I’m pleased to be able to say that we’ve made some real progress. Particularly on the Section 106 ‘holiday’ announcement made in the September 6 growth and housing announcement, I’ve been able to deliver everything my local government colleagues asked:
Firstly, where a developer wants to renegotiate the affordable housing element of a Section 106 agreement to unblock a development, we wanted to make sure that there’s an objective test in place to check whether it’s necessary.
Section 106 agreements have been a key vehicle for providing affordable housing over the past decade, so it follows that agreements should only be renegotiated for solid and independently assessed reasons. We also wanted to be sure that the decision is transparent, and based entirely on publicly available information rather than hidden behind the wall of ‘commercial in confidence’. I’m pleased to be able to report that all of this has been agreed and is going to happen.
We also wanted the opportunity, where a site is deemed unviable and the Section 106 requirement is negotiated down, for a local authority to be able to put in a bid to the Homes and Communities Agency (HCA) against the £300m allocated for new affordable housing, or the £10bn loan guarantee scheme aimed at supporting house building, to enable the site to go ahead as originally planned. This is of course in line with key Lib Dem objectives: it not only ensures that affordable homes are not jettisoned as developers bid to unblock stalled schemes; it also means that developments can go ahead quickly, but with a good mix of housing – something which we Lib Dems particularly cherish. Section 106 agreements have meant that the bulk of social, subsidised housing, is no longer built in separate, segregated estates exclusively for the poorest and on the cheapest sites. Instead it has been integrated into mixed-income communities of tenants, shared owners and owners. This is something worth fighting to continue and again, I’m glad that we have now agreed that this is what will happen.
Of course, it’s also worth mentioning as often as we can that that £300m capital funding was also a key Lib Dem win, as it was something Nick Clegg fought hard for in the negotiations around the growth and housing announcement. The extra cash will deliver 15,000 more affordable homes across the UK, more than making up for any potential loss through the Section 106 change, so there will be more, not fewer affordable homes as a result.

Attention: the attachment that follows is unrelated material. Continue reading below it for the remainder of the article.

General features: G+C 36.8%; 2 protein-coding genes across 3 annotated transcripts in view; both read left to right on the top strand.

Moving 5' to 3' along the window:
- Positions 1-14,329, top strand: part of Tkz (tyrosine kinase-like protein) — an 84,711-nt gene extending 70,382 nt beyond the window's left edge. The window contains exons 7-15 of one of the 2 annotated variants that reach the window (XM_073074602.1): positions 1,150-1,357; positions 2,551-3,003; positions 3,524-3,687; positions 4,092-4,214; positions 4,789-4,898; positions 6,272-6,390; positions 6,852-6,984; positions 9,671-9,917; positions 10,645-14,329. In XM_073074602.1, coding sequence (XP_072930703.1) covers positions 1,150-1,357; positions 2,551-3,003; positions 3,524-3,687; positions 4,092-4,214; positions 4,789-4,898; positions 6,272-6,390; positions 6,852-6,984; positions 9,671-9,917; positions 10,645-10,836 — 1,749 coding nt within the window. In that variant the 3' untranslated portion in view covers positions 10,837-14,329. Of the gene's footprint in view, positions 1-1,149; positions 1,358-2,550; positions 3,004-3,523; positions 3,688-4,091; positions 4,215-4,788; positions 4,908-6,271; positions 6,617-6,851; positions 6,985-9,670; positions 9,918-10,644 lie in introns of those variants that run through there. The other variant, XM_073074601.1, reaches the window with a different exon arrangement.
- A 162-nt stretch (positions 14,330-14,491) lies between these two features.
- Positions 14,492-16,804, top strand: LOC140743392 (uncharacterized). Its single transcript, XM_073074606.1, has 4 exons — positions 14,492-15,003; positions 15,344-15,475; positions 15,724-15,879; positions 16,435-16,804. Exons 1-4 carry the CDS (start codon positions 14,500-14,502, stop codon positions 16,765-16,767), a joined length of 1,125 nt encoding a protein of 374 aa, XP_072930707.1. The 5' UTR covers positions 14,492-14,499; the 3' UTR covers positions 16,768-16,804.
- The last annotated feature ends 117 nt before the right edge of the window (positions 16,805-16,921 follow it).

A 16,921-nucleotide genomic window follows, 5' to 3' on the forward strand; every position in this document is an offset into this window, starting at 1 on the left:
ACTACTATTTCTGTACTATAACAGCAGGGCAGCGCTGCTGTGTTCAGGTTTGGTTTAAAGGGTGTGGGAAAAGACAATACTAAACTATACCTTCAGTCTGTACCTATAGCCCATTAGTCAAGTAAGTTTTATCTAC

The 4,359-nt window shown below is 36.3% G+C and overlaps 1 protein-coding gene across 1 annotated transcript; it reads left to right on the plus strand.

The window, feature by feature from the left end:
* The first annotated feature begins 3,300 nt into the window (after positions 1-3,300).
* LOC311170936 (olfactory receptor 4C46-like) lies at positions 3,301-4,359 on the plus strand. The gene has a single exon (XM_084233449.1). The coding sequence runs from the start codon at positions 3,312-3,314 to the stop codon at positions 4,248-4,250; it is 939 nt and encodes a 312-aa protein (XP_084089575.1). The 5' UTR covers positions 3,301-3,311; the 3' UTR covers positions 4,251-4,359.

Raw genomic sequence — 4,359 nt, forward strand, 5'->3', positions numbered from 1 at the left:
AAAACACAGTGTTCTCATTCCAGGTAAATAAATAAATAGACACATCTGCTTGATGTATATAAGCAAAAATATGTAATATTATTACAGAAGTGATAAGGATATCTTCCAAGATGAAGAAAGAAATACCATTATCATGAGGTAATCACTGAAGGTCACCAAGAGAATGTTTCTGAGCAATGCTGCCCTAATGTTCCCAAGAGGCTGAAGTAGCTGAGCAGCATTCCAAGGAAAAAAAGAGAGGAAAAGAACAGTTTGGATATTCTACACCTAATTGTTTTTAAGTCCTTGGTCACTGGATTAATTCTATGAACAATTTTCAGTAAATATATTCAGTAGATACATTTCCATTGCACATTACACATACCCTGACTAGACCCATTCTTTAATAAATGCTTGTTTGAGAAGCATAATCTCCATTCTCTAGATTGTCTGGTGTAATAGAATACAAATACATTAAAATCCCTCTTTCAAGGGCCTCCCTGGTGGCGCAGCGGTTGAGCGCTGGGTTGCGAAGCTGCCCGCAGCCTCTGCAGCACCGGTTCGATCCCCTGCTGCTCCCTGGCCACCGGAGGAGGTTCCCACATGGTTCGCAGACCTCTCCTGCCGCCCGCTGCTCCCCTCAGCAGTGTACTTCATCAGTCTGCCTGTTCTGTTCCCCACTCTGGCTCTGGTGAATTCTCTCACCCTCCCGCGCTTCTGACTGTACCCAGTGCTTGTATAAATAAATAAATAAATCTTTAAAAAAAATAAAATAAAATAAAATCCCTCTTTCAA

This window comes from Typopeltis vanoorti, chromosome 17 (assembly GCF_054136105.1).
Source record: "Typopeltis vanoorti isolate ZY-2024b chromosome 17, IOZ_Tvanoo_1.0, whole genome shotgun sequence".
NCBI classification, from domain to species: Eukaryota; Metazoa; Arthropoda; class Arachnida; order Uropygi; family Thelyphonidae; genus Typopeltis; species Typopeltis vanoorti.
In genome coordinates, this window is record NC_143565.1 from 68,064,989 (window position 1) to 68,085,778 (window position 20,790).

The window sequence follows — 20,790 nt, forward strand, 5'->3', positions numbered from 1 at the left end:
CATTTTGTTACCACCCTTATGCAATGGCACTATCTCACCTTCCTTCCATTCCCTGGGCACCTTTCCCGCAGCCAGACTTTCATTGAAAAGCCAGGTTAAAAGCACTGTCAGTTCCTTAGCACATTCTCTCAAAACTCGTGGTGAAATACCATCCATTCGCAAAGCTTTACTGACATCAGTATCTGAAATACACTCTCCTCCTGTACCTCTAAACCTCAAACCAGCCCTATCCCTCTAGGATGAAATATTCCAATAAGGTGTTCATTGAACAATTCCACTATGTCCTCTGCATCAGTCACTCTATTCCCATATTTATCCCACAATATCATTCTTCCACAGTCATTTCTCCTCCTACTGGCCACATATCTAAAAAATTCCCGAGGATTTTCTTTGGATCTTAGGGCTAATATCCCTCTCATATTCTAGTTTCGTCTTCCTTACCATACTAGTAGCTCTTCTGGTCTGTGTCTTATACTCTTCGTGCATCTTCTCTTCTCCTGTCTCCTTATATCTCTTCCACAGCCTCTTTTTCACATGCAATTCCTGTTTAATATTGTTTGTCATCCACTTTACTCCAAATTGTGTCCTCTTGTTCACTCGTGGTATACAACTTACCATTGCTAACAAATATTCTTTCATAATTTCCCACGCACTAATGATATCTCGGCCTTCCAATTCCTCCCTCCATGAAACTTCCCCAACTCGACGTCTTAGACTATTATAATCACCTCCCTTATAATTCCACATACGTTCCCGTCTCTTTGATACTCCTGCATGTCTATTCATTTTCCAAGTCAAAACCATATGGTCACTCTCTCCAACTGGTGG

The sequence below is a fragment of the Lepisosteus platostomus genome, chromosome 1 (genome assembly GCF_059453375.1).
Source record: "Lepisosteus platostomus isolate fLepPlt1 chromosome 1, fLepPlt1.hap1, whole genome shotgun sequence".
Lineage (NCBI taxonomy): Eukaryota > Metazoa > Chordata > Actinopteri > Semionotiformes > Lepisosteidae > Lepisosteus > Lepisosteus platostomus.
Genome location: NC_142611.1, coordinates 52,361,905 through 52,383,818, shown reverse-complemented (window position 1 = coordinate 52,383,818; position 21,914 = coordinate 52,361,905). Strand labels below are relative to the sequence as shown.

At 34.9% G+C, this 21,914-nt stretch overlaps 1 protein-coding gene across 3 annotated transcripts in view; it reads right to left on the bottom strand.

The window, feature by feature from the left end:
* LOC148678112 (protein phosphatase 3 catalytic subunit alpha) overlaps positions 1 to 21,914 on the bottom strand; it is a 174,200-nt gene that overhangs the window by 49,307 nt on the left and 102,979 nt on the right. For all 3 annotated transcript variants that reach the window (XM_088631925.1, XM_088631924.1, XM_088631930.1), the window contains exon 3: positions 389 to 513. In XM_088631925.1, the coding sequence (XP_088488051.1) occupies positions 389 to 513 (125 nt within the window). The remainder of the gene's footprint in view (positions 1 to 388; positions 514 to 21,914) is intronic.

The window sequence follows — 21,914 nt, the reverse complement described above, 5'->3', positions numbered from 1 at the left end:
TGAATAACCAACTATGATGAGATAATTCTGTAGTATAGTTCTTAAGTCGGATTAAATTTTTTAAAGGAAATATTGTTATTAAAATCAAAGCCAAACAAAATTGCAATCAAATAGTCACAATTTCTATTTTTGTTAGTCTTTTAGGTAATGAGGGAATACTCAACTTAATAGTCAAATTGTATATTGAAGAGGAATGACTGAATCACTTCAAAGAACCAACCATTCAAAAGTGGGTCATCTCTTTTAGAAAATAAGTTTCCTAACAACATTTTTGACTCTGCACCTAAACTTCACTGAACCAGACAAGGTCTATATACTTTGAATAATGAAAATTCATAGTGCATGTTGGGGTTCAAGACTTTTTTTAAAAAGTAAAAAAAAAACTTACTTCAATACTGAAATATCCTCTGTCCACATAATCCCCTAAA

Thirdly, overage. I can honestly say that this was a word I hadn’t come across before becoming a minister, but my local government colleagues patiently talked me through it before putting me in to bat for it. This is the mechanism whereby we can guard against developers getting an unjustified windfall gain where, for example, the market turns and significant profits are made on a site that was initially judged to be unprofitable enough for the Section 106 agreement to be waived. It’s basically a way for the local authority to claw back a portion of the sales proceeds to compensate them for the affordable housing which wasn’t built. It seems only fair that if developers benefit when prices have fallen, that they share their extra profits if, in fact, prices are a lot better than predicted and I was happy to fight for and secure this ask.
The final point I wanted to update you on is “land banking”. Many of us are far too familiar with sites where planning consent has been given, somebody has come along a few months later and dug a couple of holes, and that’s considered a “material operation”, satisfying the condition that development has started. Unfortunately, in many cases, particularly in the current climate, nothing then happens for years and years. This is an area where progress has been slower, although both sides of the Coalition agree that digging a few holes in the ground achieves nothing – what we want to see is homes being built. We all agree that this needs to be sorted out, but at the moment we’re trying to work out the best way of doing it – comments and suggestions more than welcome!
If we were in Government by ourselves, we would of course have done things differently right from the start (as I’m sure would the Conservatives if they had a majority). As a Liberal Democrat minister, I continue to believe that democratically elected local councils and the people they serve are the best judges of what development is appropriate in their local area, and that people who already live in an area should have some say in what is built around them. I also believe that our urgent need for more homes mustn’t be a green light for bad planning. It’s about finding the balance, and I hope that you will continue to help me try and get that balance right.
Don Foster is MP for Bath and Liberal Democrat Minister for Communities and Local Government.
* Don Foster is MP for Bath and the Liberal Democrat Minister for Communities and Local Government.